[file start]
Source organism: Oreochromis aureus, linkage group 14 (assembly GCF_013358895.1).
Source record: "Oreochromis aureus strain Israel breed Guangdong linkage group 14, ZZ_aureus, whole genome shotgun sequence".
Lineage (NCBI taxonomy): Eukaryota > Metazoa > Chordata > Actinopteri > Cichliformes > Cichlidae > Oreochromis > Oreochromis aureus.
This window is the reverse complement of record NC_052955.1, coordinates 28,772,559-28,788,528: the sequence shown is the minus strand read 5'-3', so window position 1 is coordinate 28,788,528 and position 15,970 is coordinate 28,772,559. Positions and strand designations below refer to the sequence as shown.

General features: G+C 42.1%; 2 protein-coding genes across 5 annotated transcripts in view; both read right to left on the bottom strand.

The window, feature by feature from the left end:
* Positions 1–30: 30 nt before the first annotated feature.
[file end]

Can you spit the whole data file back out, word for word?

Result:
Source organism: Oreochromis aureus, linkage group 14 (assembly GCF_013358895.1).
Source record: "Oreochromis aureus strain Israel breed Guangdong linkage group 14, ZZ_aureus, whole genome shotgun sequence".
Lineage (NCBI taxonomy): Eukaryota > Metazoa > Chordata > Actinopteri > Cichliformes > Cichlidae > Oreochromis > Oreochromis aureus.
This window is the reverse complement of record NC_052955.1, coordinates 28,772,559-28,788,528: the sequence shown is the minus strand read 5'-3', so window position 1 is coordinate 28,788,528 and position 15,970 is coordinate 28,772,559. Positions and strand designations below refer to the sequence as shown.

General features: G+C 42.1%; 2 protein-coding genes across 5 annotated transcripts in view; both read right to left on the bottom strand.

The window, feature by feature from the left end:
* Positions 1–30: 30 nt before the first annotated feature.